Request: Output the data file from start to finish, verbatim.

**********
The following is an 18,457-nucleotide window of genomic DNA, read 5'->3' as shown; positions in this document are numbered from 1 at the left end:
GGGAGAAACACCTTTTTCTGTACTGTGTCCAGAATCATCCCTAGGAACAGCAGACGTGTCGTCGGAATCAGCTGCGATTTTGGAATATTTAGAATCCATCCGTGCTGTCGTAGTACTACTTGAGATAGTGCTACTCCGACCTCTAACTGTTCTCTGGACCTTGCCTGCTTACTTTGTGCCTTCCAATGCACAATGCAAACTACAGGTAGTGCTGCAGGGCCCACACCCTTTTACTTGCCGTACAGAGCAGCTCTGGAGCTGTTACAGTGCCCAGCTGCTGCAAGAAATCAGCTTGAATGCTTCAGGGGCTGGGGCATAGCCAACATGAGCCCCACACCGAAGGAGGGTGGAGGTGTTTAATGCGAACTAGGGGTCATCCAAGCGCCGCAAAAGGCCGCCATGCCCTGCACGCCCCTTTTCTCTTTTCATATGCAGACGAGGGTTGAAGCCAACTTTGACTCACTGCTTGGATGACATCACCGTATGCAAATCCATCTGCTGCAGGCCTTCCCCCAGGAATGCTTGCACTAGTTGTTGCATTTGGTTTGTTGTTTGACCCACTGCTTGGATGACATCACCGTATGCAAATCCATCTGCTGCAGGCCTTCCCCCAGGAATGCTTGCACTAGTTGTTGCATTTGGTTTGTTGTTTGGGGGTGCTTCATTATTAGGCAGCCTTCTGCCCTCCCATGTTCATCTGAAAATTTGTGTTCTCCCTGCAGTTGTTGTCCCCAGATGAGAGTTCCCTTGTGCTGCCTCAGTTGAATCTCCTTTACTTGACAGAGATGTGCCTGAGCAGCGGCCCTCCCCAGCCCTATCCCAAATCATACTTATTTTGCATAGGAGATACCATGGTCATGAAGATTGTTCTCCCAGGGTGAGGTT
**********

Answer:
The following is an 18,457-nucleotide window of genomic DNA, read 5'->3' as shown; positions in this document are numbered from 1 at the left end:
GGGAGAAACACCTTTTTCTGTACTGTGTCCAGAATCATCCCTAGGAACAGCAGACGTGTCGTCGGAATCAGCTGCGATTTTGGAATATTTAGAATCCATCCGTGCTGTCGTAGTACTACTTGAGATAGTGCTACTCCGACCTCTAACTGTTCTCTGGACCTTGCCTGCTTACTTTGTGCCTTCCAATGCACAATGCAAACTACAGGTAGTGCTGCAGGGCCCACACCCTTTTACTTGCCGTACAGAGCAGCTCTGGAGCTGTTACAGTGCCCAGCTGCTGCAAGAAATCAGCTTGAATGCTTCAGGGGCTGGGGCATAGCCAACATGAGCCCCACACCGAAGGAGGGTGGAGGTGTTTAATGCGAACTAGGGGTCATCCAAGCGCCGCAAAAGGCCGCCATGCCCTGCACGCCCCTTTTCTCTTTTCATATGCAGACGAGGGTTGAAGCCAACTTTGACTCACTGCTTGGATGACATCACCGTATGCAAATCCATCTGCTGCAGGCCTTCCCCCAGGAATGCTTGCACTAGTTGTTGCATTTGGTTTGTTGTTTGACCCACTGCTTGGATGACATCACCGTATGCAAATCCATCTGCTGCAGGCCTTCCCCCAGGAATGCTTGCACTAGTTGTTGCATTTGGTTTGTTGTTTGGGGGTGCTTCATTATTAGGCAGCCTTCTGCCCTCCCATGTTCATCTGAAAATTTGTGTTCTCCCTGCAGTTGTTGTCCCCAGATGAGAGTTCCCTTGTGCTGCCTCAGTTGAATCTCCTTTACTTGACAGAGATGTGCCTGAGCAGCGGCCCTCCCCAGCCCTATCCCAAATCATACTTATTTTGCATAGGAGATACCATGGTCATGAAGATTGTTCTCCCAGGGTGAGGTT